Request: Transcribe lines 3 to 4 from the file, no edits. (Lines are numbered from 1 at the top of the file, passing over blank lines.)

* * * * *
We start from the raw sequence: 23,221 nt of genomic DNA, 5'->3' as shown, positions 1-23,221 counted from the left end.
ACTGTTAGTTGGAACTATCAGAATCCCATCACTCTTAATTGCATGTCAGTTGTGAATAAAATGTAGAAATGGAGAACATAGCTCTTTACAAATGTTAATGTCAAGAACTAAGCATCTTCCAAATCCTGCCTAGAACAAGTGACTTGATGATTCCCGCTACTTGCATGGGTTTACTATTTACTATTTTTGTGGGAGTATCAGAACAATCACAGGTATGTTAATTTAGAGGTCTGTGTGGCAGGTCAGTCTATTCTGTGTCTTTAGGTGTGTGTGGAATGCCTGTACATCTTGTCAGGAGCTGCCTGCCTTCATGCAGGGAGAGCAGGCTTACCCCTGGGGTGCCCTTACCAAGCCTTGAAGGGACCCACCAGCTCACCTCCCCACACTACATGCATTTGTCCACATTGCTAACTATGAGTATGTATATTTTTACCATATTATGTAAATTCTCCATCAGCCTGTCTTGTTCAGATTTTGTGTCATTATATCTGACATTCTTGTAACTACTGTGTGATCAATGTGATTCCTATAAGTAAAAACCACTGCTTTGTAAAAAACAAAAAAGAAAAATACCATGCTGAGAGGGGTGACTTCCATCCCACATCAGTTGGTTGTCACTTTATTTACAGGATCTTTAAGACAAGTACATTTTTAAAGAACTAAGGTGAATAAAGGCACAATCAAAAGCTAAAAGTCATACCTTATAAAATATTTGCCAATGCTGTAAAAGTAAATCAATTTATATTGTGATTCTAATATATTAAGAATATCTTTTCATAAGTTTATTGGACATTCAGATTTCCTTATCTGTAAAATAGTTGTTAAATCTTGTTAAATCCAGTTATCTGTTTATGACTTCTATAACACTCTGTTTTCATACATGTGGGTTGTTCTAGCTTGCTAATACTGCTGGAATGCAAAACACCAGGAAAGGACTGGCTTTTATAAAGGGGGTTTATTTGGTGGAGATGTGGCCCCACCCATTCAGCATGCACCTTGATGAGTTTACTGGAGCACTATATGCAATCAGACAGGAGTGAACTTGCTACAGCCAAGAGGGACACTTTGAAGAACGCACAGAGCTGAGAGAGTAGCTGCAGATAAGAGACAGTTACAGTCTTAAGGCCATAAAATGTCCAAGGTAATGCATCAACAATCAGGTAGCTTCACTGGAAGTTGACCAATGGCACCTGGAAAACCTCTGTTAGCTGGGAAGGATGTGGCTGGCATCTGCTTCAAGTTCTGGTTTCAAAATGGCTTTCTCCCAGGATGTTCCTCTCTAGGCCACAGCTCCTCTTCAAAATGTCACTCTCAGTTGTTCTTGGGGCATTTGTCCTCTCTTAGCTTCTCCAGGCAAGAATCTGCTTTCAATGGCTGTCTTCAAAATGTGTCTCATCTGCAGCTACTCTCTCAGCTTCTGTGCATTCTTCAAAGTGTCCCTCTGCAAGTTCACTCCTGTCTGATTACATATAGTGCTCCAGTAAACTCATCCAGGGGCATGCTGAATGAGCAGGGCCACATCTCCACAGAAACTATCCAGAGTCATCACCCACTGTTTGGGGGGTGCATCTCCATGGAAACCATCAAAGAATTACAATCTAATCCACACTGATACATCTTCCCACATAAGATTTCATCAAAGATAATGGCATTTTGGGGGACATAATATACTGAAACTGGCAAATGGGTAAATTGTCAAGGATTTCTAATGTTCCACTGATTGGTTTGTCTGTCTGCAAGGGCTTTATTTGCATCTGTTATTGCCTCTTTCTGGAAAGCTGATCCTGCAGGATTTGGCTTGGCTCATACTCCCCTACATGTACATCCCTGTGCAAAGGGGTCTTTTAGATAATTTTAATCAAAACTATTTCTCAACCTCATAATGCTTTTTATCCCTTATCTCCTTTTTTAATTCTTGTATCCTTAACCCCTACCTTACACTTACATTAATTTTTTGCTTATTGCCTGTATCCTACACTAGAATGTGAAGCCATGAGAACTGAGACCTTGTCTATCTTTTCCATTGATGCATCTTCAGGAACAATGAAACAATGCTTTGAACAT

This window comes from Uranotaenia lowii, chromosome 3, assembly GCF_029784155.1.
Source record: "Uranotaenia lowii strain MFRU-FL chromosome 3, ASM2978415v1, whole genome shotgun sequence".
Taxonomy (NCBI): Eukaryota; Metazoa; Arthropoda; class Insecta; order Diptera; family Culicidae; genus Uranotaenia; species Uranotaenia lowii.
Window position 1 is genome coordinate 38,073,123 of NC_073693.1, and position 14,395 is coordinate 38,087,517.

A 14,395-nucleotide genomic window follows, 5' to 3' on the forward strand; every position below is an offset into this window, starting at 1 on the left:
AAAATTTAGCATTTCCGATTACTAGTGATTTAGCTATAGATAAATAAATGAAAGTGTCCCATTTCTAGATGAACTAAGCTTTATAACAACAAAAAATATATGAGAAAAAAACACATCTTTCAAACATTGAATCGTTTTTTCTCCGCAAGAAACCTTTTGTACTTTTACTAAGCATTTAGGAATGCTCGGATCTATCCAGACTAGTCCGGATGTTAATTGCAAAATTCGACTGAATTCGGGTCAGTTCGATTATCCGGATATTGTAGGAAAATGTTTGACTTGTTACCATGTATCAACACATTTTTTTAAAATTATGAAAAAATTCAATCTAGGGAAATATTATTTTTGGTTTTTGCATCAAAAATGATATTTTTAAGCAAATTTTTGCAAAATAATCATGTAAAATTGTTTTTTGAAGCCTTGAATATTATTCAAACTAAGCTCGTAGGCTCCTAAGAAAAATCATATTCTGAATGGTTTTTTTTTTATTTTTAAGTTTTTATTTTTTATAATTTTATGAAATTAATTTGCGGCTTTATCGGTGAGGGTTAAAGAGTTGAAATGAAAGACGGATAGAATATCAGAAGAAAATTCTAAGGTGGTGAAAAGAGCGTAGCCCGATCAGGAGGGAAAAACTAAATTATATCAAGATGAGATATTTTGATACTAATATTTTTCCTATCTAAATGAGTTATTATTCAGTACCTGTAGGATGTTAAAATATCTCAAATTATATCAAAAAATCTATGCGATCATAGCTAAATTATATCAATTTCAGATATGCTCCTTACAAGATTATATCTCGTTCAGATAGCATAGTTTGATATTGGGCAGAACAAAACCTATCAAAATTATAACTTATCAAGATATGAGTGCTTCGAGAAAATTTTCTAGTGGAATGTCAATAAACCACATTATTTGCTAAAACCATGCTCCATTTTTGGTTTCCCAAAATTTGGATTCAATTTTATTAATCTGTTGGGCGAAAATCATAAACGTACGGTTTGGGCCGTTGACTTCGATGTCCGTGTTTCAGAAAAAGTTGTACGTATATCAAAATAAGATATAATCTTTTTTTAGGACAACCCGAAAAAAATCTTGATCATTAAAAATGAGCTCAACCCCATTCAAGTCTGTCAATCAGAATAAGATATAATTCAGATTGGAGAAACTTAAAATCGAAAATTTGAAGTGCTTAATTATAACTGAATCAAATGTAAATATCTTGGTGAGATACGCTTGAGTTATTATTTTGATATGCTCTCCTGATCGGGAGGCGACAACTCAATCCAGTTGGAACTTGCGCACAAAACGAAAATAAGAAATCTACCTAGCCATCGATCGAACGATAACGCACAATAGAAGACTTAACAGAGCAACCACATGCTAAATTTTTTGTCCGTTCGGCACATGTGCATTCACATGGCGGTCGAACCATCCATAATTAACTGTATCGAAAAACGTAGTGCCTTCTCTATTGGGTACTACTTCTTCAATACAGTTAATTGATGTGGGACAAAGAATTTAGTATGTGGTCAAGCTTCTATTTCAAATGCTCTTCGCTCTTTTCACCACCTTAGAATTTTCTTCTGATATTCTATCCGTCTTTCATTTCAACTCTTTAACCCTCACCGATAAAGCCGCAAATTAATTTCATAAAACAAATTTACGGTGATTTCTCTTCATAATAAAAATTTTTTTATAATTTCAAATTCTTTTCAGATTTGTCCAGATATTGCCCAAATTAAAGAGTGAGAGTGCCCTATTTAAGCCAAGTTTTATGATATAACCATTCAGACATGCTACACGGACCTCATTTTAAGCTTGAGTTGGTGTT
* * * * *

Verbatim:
This window comes from Uranotaenia lowii, chromosome 3, assembly GCF_029784155.1.
Source record: "Uranotaenia lowii strain MFRU-FL chromosome 3, ASM2978415v1, whole genome shotgun sequence".